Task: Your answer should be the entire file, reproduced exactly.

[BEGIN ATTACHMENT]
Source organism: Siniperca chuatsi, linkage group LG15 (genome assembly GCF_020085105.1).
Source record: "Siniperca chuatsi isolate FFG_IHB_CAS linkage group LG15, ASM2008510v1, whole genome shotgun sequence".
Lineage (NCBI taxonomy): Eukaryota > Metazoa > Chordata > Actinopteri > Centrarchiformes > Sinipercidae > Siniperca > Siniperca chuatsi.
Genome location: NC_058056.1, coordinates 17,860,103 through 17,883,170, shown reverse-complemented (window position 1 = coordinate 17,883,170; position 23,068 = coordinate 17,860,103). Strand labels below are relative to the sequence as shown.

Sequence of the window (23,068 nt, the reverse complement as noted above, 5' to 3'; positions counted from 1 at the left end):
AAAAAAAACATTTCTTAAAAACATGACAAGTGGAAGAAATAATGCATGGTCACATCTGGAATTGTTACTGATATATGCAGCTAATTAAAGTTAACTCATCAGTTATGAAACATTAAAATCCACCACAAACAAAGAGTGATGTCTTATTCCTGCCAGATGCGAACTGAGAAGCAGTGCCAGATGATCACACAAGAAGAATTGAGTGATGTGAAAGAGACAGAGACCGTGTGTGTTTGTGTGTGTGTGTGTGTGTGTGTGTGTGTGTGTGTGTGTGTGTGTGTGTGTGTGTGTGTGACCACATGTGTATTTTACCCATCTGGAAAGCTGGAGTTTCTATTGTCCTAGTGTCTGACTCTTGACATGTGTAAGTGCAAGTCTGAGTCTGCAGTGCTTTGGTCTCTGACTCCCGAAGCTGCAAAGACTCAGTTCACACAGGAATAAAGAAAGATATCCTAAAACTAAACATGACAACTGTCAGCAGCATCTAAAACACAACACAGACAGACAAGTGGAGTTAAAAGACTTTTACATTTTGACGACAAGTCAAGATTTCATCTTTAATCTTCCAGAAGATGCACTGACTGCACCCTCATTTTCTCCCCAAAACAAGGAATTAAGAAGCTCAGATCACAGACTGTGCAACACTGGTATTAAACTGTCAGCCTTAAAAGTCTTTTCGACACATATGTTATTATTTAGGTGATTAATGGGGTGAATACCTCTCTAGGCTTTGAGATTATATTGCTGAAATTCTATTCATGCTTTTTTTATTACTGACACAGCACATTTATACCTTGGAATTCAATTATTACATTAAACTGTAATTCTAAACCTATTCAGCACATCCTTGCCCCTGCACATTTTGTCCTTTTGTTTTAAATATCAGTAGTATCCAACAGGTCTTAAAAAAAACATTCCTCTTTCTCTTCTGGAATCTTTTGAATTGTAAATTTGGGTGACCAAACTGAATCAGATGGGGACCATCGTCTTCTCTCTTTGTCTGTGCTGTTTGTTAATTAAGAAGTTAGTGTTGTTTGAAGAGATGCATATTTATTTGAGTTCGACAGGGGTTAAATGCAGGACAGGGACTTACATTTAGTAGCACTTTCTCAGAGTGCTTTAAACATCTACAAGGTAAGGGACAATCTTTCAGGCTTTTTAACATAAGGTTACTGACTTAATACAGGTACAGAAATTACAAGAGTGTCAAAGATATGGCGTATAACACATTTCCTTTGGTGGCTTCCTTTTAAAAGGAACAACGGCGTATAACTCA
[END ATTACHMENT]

Source organism: Siniperca chuatsi, linkage group LG15 (genome assembly GCF_020085105.1).
Source record: "Siniperca chuatsi isolate FFG_IHB_CAS linkage group LG15, ASM2008510v1, whole genome shotgun sequence".
Lineage (NCBI taxonomy): Eukaryota > Metazoa > Chordata > Actinopteri > Centrarchiformes > Sinipercidae > Siniperca > Siniperca chuatsi.
Genome location: NC_058056.1, coordinates 17,860,103 through 17,883,170, shown reverse-complemented (window position 1 = coordinate 17,883,170; position 23,068 = coordinate 17,860,103). Strand labels below are relative to the sequence as shown.

Sequence of the window (23,068 nt, the reverse complement as noted above, 5' to 3'; positions counted from 1 at the left end):
AAAAAAAACATTTCTTAAAAACATGACAAGTGGAAGAAATAATGCATGGTCACATCTGGAATTGTTACTGATATATGCAGCTAATTAAAGTTAACTCATCAGTTATGAAACATTAAAATCCACCACAAACAAAGAGTGATGTCTTATTCCTGCCAGATGCGAACTGAGAAGCAGTGCCAGATGATCACACAAGAAGAATTGAGTGATGTGAAAGAGACAGAGACCGTGTGTGTTTGTGTGTGTGTGTGTGTGTGTGTGTGTGTGTGTGTGTGTGTGTGTGTGTGTGTGTGTGTGACCACATGTGTATTTTACCCATCTGGAAAGCTGGAGTTTCTATTGTCCTAGTGTCTGACTCTTGACATGTGTAAGTGCAAGTCTGAGTCTGCAGTGCTTTGGTCTCTGACTCCCGAAGCTGCAAAGACTCAGTTCACACAGGAATAAAGAAAGATATCCTAAAACTAAACATGACAACTGTCAGCAGCATCTAAAACACAACACAGACAGACAAGTGGAGTTAAAAGACTTTTACATTTTGACGACAAGTCAAGATTTCATCTTTAATCTTCCAGAAGATGCACTGACTGCACCCTCATTTTCTCCCCAAAACAAGGAATTAAGAAGCTCAGATCACAGACTGTGCAACACTGGTATTAAACTGTCAGCCTTAAAAGTCTTTTCGACACATATGTTATTATTTAGGTGATTAATGGGGTGAATACCTCTCTAGGCTTTGAGATTATATTGCTGAAATTCTATTCATGCTTTTTTTATTACTGACACAGCACATTTATACCTTGGAATTCAATTATTACATTAAACTGTAATTCTAAACCTATTCAGCACATCCTTGCCCCTGCACATTTTGTCCTTTTGTTTTAAATATCAGTAGTATCCAACAGGTCTTAAAAAAAACATTCCTCTTTCTCTTCTGGAATCTTTTGAATTGTAAATTTGGGTGACCAAACTGAATCAGATGGGGACCATCGTCTTCTCTCTTTGTCTGTGCTGTTTGTTAATTAAGAAGTTAGTGTTGTTTGAAGAGATGCATATTTATTTGAGTTCGACAGGGGTTAAATGCAGGACAGGGACTTACATTTAGTAGCACTTTCTCAGAGTGCTTTAAACATCTACAAGGTAAGGGACAATCTTTCAGGCTTTTTAACATAAGGTTACTGACTTAATACAGGTACAGAAATTACAAGAGTGTCAAAGATATGGCGTATAACACATTTCCTTTGGTGGCTTCCTTTTAAAAGGAACAACGGCGTATAACTCA